Mini Medical Plans On The Move
Mini medical plans and other limited benefit health plans may be secret hits.
Published statistics on mini med plans and related benefits products are hard to find. But John Edelheit says he thinks the market for employer-sponsored mini med plans and other employer-sponsored limited benefit health plans is booming.
Edelheit is vice president of sales and marketing at United Group Programs Inc., Boca Raton, Fla., a broker that sells plenty of conventional insured and self-funded major medical plans. The company also distributes mini med plans underwritten by Pan-American Life Insurance Company, New Orleans.More than 40% of United Groups new group health customers are buying mini med plans, and about 1% of United Groups traditional group health customers are shifting at least some of their employees to mini med plans, Edelheit estimates.
The mini medical market, says Edelheit, “has caught on and spread like wildfire.”
Edelheit predicts that use of mini med plans will soar at his brokerage and others over the next 2 years as conventional major medical prices continue to skyrocket.
Jeff Morgan, a field vice president in the Jacksonville, Fla., offices of Allstate Workplace Division, a unit of The Allstate Corp., is seeing fast growth in critical illness insurance sales and moderate growth in mini med sales.
But mini med sales could accelerate at Allstate because agents “are very interested in mini medical,” Morgan says.
A mini medical plan is an inexpensive health insurance plan that provides far lower benefits than the typical comprehensive major medical plan.
Many good comprehensive plans will pay hundreds of thousands of dollars in benefits over the course of a year. Annual benefits maximums at the typical mini medical plan might range from $1,000 to $25,000.
Bonnie Brazzell, a vice president at Eastbridge Consultants Inc., Avon, Conn., puts mini med plans in the limited benefit health product category. The category includes the venerable hospital indemnity policy, which pays a fixed indemnity benefit for each day of hospitalization, and the supplemental health insurance plan, which helps fill in gaps in conventional major medical plans.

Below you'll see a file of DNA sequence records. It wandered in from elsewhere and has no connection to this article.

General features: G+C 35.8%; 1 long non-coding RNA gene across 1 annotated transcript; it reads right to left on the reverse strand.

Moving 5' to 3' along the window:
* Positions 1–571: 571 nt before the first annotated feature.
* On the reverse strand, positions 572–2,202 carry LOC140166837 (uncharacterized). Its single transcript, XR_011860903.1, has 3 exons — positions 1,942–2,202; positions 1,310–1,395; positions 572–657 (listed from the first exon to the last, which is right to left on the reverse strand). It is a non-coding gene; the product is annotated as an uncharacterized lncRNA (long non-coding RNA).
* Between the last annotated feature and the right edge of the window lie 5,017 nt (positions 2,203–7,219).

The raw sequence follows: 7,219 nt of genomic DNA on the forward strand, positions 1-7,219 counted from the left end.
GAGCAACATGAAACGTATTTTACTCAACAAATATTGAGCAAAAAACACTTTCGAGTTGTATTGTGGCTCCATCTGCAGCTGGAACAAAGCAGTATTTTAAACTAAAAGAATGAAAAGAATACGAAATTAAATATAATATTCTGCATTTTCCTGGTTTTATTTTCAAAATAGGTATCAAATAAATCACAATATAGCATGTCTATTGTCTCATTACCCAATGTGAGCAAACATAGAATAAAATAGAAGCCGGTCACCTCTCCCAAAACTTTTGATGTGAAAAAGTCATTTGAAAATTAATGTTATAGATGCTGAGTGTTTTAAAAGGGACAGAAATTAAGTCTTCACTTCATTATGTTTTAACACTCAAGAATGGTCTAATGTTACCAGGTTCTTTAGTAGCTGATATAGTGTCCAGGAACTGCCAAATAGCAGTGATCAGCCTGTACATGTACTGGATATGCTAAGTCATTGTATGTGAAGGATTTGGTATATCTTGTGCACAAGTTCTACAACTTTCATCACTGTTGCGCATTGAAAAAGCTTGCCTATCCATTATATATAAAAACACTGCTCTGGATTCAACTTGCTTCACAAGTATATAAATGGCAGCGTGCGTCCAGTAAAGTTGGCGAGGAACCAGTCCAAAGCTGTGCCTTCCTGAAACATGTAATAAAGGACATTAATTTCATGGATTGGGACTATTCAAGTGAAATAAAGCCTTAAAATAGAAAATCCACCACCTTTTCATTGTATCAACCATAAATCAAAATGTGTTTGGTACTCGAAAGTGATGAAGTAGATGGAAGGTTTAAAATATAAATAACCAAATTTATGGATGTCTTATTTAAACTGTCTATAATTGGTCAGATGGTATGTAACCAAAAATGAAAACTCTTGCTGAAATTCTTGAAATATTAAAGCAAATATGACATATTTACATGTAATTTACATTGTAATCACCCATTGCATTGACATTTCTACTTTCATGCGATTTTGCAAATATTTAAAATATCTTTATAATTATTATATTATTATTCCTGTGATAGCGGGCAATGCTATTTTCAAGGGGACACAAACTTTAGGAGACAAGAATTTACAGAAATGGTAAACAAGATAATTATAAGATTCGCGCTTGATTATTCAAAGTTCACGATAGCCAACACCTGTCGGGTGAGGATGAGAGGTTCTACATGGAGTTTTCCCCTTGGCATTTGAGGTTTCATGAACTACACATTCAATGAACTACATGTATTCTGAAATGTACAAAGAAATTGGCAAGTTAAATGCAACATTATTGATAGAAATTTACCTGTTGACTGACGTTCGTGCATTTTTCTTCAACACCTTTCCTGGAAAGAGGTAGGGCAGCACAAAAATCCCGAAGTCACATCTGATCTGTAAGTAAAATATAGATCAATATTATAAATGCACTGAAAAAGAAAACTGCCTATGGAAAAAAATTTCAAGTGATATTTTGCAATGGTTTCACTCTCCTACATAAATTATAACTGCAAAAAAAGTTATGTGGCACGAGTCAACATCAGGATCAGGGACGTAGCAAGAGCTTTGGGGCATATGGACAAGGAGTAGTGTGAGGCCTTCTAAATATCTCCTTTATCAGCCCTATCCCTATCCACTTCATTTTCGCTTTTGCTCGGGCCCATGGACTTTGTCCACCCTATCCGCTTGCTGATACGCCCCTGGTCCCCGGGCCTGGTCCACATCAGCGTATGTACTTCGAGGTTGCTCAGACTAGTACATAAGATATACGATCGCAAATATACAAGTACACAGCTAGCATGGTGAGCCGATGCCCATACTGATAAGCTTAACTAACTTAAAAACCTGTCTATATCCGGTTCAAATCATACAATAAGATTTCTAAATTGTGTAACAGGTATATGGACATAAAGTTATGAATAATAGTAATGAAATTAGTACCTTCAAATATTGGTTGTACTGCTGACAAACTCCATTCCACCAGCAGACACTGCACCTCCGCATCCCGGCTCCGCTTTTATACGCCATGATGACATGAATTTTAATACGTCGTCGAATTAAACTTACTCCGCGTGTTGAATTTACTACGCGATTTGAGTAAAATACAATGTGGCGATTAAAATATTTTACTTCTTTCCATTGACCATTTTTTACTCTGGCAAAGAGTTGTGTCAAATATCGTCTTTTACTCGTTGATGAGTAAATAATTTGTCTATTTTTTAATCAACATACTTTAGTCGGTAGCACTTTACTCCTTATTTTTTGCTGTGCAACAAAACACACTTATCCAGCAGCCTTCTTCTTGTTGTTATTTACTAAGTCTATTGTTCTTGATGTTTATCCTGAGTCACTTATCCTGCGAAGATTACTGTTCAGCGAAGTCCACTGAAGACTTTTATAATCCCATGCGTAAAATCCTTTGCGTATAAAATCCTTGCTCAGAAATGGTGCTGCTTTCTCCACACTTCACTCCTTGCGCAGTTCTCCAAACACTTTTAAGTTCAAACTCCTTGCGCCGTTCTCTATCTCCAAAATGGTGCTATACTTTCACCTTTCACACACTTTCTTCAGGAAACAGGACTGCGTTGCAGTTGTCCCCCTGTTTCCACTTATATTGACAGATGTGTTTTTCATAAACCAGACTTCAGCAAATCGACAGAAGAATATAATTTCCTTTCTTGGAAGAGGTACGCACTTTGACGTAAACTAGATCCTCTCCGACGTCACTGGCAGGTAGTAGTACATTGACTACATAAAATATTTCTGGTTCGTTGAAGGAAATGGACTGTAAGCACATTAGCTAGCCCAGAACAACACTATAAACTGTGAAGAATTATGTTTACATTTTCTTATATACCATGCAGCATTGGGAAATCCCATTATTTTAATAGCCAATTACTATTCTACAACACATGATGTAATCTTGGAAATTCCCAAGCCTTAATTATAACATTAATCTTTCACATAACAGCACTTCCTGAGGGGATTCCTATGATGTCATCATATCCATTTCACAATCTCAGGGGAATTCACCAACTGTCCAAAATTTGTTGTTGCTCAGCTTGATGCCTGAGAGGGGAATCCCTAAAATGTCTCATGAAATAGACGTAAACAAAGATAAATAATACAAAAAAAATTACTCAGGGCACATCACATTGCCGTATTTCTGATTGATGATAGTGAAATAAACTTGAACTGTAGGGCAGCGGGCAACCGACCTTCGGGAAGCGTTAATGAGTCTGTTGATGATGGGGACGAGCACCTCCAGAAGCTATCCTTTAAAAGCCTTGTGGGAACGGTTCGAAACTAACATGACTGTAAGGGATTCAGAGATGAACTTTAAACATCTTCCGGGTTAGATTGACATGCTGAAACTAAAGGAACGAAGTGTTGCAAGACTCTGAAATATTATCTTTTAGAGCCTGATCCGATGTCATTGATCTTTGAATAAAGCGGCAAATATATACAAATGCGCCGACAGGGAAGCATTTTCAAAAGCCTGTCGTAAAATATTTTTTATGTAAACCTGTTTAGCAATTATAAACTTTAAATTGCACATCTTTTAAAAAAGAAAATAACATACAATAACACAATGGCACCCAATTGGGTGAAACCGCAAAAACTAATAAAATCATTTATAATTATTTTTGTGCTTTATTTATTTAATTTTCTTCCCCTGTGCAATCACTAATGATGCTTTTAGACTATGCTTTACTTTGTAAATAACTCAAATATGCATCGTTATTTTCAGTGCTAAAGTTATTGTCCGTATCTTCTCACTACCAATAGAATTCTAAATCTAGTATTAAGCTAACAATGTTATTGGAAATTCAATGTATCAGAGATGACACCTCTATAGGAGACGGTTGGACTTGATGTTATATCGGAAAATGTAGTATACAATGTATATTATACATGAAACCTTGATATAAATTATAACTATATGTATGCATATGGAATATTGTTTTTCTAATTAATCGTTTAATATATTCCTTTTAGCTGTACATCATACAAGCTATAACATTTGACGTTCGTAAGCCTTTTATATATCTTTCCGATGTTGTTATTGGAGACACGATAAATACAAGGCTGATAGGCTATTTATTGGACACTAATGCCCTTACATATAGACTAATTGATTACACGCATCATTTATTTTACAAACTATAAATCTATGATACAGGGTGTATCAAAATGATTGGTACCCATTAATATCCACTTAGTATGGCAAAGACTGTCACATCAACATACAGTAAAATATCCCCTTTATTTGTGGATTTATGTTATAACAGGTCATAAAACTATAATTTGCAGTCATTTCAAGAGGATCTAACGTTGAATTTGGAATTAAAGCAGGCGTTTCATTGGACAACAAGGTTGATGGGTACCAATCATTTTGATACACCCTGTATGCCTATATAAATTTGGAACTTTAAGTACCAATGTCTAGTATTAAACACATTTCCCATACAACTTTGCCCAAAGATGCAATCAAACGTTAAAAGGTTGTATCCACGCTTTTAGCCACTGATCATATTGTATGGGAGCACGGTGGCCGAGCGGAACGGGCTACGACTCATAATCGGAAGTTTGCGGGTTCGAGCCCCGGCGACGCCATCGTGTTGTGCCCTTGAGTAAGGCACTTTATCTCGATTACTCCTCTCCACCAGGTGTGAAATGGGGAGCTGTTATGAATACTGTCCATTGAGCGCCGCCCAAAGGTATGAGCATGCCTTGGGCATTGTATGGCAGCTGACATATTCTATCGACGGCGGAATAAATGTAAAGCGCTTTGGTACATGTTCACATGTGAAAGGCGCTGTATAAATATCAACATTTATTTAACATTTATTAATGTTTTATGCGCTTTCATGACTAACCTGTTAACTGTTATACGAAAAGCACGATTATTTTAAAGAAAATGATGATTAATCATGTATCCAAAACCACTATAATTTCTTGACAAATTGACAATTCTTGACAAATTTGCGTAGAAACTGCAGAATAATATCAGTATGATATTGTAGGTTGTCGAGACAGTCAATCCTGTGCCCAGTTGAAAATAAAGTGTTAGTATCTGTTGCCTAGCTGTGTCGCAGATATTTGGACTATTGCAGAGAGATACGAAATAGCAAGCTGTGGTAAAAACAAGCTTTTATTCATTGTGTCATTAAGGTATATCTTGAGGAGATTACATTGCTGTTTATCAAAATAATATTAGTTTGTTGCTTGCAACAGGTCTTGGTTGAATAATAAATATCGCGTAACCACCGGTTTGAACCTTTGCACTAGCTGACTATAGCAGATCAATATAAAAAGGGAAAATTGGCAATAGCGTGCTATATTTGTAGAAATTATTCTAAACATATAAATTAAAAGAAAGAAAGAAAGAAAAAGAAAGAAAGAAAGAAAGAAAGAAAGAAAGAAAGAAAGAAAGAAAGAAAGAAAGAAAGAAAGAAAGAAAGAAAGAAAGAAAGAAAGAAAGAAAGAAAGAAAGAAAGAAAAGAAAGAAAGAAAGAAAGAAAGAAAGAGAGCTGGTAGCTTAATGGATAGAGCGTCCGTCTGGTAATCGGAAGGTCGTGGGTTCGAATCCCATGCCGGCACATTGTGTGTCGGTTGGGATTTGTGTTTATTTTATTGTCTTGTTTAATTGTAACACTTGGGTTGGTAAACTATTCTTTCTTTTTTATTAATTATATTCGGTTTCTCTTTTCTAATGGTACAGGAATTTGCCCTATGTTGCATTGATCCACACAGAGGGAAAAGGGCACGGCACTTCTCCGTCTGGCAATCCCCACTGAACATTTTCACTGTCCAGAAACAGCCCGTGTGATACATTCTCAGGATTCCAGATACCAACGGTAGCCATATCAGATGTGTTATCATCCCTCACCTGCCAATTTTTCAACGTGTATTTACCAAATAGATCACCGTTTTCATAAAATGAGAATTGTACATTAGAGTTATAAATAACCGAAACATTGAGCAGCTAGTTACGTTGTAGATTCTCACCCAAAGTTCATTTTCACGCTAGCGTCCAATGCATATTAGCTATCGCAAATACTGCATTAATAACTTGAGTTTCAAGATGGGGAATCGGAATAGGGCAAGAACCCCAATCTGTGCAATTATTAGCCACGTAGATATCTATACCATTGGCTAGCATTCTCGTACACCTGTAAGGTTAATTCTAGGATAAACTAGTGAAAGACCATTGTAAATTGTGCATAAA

The mini med plan is the cousin of critical illness policies, which pay benefits to insureds affected by certain specified medical conditions.
Most states exempt limited benefit health insurance products from conventional major medical plan mandates, and some insurers, such as Allstate, avoid state benefits mandates entirely by selling mini medical only to employers with more than 50 workers.
For many insurers, the lighter regulatory burden and conservative plan designs make the mini medical plan market far more attractive than the major medical market.
The underlying cost of care continues to increase at least 10% per year for major medical insurers, but, at the Allstate mini medical plan, “our claims are going up at a pretty reasonable rate,” Morgan says.
The Allstate mini medical program offers 3 plans with annual coverage maximums ranging from $3,000 to $10,000. The low-end plan pays $200 in indemnity benefits per day for a few days of hospitalization, and the high-end plan pays $400 per day.
After the insured makes a 20% co-payment, the Allstate plans will pay 100% of the cost of a physicians office charge during an office visit and 70% of other office visit costs until the patient reaches the annual medical expense maximum.
Pan-Americans mini medical plans, which cost about $50 to $180 per employee per month, pay $200 in indemnity benefits each day for up to 500 days in the hospital. The only prescription drug benefit is a drug discount card.
The high-end plan provides up to $1,000 per day for hospitalization. It also offers a surgery benefit of up to $3,000 and up to $400 per month in prescription drug coverage.
Many mini medical plans also include options that workers with good health benefits take for granted, such as access to a preferred provider network, an employee assistance program and a 24-hour nurse line.
The coverage is usually not enough to cover the full, retail cost of a major operation. But, if a vendor sells a high-end mini med plan together with access to an effective preferred provider network, a mini med plan should be able to cover the cost of several physician office visits, most of the discounted cost of several in-network tests and much of the discounted cost of a few days in an in-network hospital.
Edelheit cites the example of one patient who had relatively rich mini med plan coverage. Thanks to the coverage and an unusually deep provider discount, the patient ended up paying just $900 out of pocket for a $29,000 brain operation, Edelheit says.
In some cases, employers might be able to significantly improve mini med protection by combining mini med coverage with critical illness coverage. Employers who combine Allstate mini medical plans with Allstates critical illness insurance can provide up to $100,000 in additional coverage for insureds who suffer from cancer, heart attacks or other specified conditions.
United Group has created similar packages of mini med coverage and critical illness insurance for at least 2 employers, Edelheit says.